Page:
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    Although volunteering is seen as a generous gesture on the part of the volunteer, it can also be very rewarding for the person giving up their time. Volunteers can often learn new skills, make new friends and benefit from a feeling that they have really made a difference to people's lives. 

    In the first of a series of case studies on the people who volunteeAnna Kibbler to help in libraries across the county, Anna Kibble from Mersham shares her experience:  

    Anna  was intrigued to find that a couple of the youngsters at a recent craft session were on holiday from Reading – and even more surprised when they came back the following week.

    “We work hard to make our sessions fun and interesting, but I was still delighted to see that we were attracting holidaymakers as well as local children,” she said.  

    While there are extra events at special times, such as during the summer and in the Christmas holidays, Anna’s regular focus is the craft sessions she runs once a month with fellow volunteer Christine Court.  

    While the two are now close friends, they had not met before Anna started working at the library, first as a sessional worker and later as a volunteer. “Meeting new people and making new friends is one of the unexpected extras you get from volunteering,” said Anna.  

    The craft sessions, which can attract as many as 14 or more pre-school children, along with parents and grandparents, are merely the tip of the iceberg. Anna and Christine spend many hours thinking about and planning the theme – anything from pirates to cartoon animals – and many more arranging the work on the Hythe children’s library’s ‘storyboard’.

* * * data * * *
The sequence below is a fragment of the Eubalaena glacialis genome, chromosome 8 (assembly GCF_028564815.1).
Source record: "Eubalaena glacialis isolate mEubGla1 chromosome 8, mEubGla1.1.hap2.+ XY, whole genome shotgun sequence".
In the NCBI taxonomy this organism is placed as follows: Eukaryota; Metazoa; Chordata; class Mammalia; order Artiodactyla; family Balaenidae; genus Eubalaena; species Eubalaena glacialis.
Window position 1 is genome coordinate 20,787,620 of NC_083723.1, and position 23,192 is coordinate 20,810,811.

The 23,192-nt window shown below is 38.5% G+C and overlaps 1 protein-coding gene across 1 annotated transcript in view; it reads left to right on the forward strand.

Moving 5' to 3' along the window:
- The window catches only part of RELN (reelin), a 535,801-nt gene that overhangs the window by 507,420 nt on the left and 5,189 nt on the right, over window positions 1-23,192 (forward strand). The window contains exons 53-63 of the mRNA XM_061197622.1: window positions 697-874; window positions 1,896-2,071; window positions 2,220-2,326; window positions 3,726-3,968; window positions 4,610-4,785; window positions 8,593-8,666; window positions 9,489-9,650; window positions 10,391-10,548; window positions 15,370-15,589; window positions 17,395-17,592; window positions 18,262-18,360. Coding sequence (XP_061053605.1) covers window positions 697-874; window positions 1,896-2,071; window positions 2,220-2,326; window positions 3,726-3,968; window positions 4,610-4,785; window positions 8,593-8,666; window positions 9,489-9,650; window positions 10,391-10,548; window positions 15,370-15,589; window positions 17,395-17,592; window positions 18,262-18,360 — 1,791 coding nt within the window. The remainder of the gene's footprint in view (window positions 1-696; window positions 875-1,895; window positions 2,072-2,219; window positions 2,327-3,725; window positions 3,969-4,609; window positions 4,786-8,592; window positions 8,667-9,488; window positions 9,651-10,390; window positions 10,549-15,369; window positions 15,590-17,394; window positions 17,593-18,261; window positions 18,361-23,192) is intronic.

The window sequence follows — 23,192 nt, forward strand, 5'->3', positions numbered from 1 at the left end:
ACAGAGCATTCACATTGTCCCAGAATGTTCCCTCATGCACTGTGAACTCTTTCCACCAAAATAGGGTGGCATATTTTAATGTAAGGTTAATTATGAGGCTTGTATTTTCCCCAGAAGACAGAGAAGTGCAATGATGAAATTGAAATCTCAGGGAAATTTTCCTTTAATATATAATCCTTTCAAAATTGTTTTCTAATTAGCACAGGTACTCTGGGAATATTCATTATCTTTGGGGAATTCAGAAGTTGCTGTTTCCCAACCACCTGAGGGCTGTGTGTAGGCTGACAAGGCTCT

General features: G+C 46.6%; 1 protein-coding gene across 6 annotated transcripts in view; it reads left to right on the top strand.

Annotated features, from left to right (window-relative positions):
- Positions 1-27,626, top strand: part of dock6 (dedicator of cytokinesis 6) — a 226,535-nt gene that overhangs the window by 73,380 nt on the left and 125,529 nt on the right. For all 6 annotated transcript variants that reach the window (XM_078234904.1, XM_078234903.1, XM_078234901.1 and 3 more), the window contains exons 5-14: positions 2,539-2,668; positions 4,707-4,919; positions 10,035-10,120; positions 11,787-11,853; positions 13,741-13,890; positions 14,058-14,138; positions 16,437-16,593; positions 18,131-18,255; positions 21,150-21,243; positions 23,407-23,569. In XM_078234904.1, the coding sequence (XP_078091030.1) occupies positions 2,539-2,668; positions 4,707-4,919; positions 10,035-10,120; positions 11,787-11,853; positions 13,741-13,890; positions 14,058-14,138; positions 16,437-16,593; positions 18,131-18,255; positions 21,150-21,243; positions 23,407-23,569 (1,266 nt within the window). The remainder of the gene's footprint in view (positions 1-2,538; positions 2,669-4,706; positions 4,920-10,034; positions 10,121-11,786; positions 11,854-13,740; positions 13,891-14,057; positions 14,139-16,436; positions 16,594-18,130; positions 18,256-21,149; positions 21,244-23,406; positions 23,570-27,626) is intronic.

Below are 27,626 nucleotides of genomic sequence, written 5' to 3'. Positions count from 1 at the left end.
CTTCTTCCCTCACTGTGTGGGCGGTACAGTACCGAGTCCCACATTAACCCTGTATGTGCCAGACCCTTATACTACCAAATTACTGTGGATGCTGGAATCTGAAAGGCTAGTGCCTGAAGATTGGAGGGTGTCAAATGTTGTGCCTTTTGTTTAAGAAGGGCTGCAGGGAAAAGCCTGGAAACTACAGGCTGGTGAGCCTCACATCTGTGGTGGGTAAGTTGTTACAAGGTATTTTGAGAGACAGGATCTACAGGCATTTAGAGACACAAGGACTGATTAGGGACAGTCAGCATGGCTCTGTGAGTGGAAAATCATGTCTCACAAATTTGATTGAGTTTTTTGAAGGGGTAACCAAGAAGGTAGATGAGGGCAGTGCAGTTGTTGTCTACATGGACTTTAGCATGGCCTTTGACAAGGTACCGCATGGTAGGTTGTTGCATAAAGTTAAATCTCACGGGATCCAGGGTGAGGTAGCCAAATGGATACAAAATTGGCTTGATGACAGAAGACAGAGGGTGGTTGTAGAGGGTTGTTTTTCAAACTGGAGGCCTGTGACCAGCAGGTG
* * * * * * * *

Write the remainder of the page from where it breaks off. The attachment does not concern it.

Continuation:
Anna is also keen to help youngsters learn more about their world while having fun. “We were doing some finger printing recently and we decided to compare the different prints from brothers and sisters,” she said.  

    “It was really interesting to see the similarities between prints from different members of the family; we found it just as fascinating as the children. The aim of all our events is for the children to learn something as well as having fun.”  

    Anna finds the children an inspiration in the way they apply their creativity to their craftwork, and she enjoys meeting the families and encouraging the youngsters she describes as “the library users of the future”.  

    The two friends keep the storyboard up to date after each of the monthly sessions, adding additional items created by older children who visit the junior library later and want to cut out and colour their own contribution.  

    They also make sure that the books on the shelves near to the display reflect the theme of the montage, hoping to inspire children to a lifelong love of reading.  

    Anna answered an advertisement for sessional, or part-time, library staff after she retired, and when the amount of sessional work available dried up she was happy to volunteer instead. “I love working with the children and there are some very rewarding moments, such as when a parent decides to join the library after visiting with their youngster,” she commented. “I would recommend volunteering to anyone.”  

    If you think you might like to join the happy band of library volunteers give us a call on 01732 749420 or email   

    Pictured: Anna Kibble - Favourite author/book: Fannie Flagg, Jane Austen; mystery stories.

    Meeting new people and making new friends is one of the unexpected extras you get from volunteering.”

    Anna Kibble








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